Creating space: The Santa Maria Valley lacks dedicated places for the LGBTQ-plus community

Photo by Taylor O’Connor
INCLUSIVITY MATTERS: Allan Hancock College’s LGBTQ-plus student organization, Pride Alliance, is putting more effort toward supporting LGBTQ-plus identifying students, including through signage and events on campus.

In the early days of the Allan Hancock College Pride Alliance, students wrote on name tags preferred names and pronouns, with the understanding that the names would only be used during meetings for safety reasons, said Jackie, a student and Pride Alliance member. 

The student organization is dedicated to helping LGBTQ-plus students through events and advocates for more representation on campus. 

“Pride Alliance is kind of an oasis in [the] sense [that] you can be very open about parts of yourself that you can’t in other places. And that’s really important because there is no other space, to my knowledge, that you can go to … in Santa Maria,” Jackie said. 

Santa Maria’s small-town feel and conservative political leaning can make it challenging for some students to identify as part of the LGBTQ-plus community, said Jackie—who asked the Sun to withhold their last name. 

“If you’re like me, I’m not out to my family. I can’t be. So I had to be very careful because I have people I know everywhere, and I have so much family around here,” they said. “It’s very hard to know when you can be open about all parts of yourself, but for Hancock, for Pride Alliance I know I can be.” 

After the COVID-19 pandemic shutdowns closed access to campus and student organizations, Pride Alliance was resurrected with the help of a California Community College Chancellor’s Office grant dedicated to helping LGBTQ-plus students find connections on campus, said LeeAnne McNulty, the school’s director of institutional grants and programs. Hancock received $88,000 in 2022 and an additional $89,000 as a result of the first grant to continue its work.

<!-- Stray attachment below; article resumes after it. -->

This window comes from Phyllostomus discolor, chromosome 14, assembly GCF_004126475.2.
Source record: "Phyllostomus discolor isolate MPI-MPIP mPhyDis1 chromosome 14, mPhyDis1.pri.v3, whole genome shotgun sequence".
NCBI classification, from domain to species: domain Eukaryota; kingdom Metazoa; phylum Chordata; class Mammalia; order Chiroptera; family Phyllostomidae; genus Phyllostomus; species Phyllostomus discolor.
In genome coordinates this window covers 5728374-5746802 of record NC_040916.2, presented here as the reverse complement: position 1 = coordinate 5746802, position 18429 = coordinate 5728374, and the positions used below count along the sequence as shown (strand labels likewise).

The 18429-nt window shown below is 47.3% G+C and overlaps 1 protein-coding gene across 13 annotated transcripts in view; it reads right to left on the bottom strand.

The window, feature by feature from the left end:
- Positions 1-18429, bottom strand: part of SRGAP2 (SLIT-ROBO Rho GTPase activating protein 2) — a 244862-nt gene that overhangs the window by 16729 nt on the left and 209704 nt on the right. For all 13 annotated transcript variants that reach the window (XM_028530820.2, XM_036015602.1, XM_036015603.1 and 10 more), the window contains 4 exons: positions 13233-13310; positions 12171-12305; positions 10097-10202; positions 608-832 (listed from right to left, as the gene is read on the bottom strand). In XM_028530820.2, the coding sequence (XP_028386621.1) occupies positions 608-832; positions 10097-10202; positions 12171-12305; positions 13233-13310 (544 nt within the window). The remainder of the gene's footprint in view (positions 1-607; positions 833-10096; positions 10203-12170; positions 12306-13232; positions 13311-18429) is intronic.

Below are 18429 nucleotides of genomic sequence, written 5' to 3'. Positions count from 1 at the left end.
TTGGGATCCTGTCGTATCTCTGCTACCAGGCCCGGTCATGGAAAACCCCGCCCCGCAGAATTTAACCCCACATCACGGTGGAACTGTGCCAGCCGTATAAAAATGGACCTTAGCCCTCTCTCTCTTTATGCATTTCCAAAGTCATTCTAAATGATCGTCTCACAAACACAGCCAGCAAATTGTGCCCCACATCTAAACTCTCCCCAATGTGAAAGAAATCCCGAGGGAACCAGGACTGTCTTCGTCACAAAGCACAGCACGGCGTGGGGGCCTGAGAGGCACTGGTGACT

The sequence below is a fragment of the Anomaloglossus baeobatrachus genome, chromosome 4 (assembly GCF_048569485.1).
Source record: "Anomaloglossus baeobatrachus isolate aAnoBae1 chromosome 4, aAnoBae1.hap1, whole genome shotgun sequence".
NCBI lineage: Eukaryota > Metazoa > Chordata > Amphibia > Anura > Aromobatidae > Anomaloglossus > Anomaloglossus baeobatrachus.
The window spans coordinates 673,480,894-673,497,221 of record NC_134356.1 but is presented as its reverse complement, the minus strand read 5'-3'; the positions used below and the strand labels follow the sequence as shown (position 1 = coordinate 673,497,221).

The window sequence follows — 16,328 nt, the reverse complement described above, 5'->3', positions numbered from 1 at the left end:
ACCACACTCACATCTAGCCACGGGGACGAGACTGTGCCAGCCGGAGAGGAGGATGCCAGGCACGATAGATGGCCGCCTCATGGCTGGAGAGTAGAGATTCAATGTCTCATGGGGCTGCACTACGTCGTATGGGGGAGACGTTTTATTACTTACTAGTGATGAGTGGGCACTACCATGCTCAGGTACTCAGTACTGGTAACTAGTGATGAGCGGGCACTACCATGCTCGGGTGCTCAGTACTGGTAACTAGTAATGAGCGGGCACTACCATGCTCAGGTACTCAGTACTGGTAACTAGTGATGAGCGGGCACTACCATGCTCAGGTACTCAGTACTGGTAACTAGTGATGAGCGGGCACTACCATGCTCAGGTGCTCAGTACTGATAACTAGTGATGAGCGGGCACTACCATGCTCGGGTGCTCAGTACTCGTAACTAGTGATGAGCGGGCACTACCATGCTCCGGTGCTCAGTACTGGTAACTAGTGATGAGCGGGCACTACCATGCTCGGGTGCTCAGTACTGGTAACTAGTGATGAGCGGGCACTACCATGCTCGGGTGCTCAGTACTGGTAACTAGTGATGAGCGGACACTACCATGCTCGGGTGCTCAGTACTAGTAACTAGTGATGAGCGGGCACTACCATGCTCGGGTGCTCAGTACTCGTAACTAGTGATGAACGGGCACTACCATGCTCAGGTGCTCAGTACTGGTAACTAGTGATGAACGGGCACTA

“That funding came down as a reaction to the high rates of suicide and homelessness of the LGBTQ-plus community and especially in places like this, which is such a conservative community where many of our students haven’t come out to their families yet,” McNulty said. 

Santa Maria—like many Central Coast communities—doesn’t have a designated LGBTQ-plus business, and organizations dedicated to serving the LGBTQ-plus community often struggle to find spaces that will host LGBTQ-plus friendly events.

“Hancock, the work here is so important, and it’s a starting point, but I want to see it in the wider community,” Jackie said. “For someone to put a Pride flag in front of their business, that says a lot. I think there’s a silent majority of support in Santa Maria, but generally that support isn’t voiced because we do know that there are people who would, you know, have opposition to it.” 

Through the grant, the Pride Alliance was able to get Hancock Pride-themed clothing, host more events and meetings, participate in Solvang’s Pride parade, and work on projects like getting more all-gender restrooms on campus and a full-time Pride Center—which is currently under construction. 

“A lot of people were like, ‘Why do you need a Pride center? There’s not even that many students that would go in there.’ And I said you don’t even know because you don’t ask; we don’t have any data on that. The data we have is not really usable data,” McNulty said. 

Hancock’s data comes from college applications, which students often complete with their high school peers and teachers in the classroom and sometimes parents are involved for tax information purposes, she said. Application data shows that only 232 students identify as LGBTQ-plus. However, through the Chancellor’s Office, community colleges statewide are working on collecting data through private forums—with estimates showing that 10 percent of community college populations statewide identify as part of the LGBTQ-plus community.

“We have support mechanisms, and we’re taking steps to make this a very LGBTQ-plus open and friendly and safe place,” McNulty said. 

Like Pride Alliance, House of Pride and Equality is also bouncing back from the COVID-19 pandemic and working on hosting more events for LGBTQ-plus individuals, said Suzette Lopez, House of Pride and Equality’s (HOPE) president.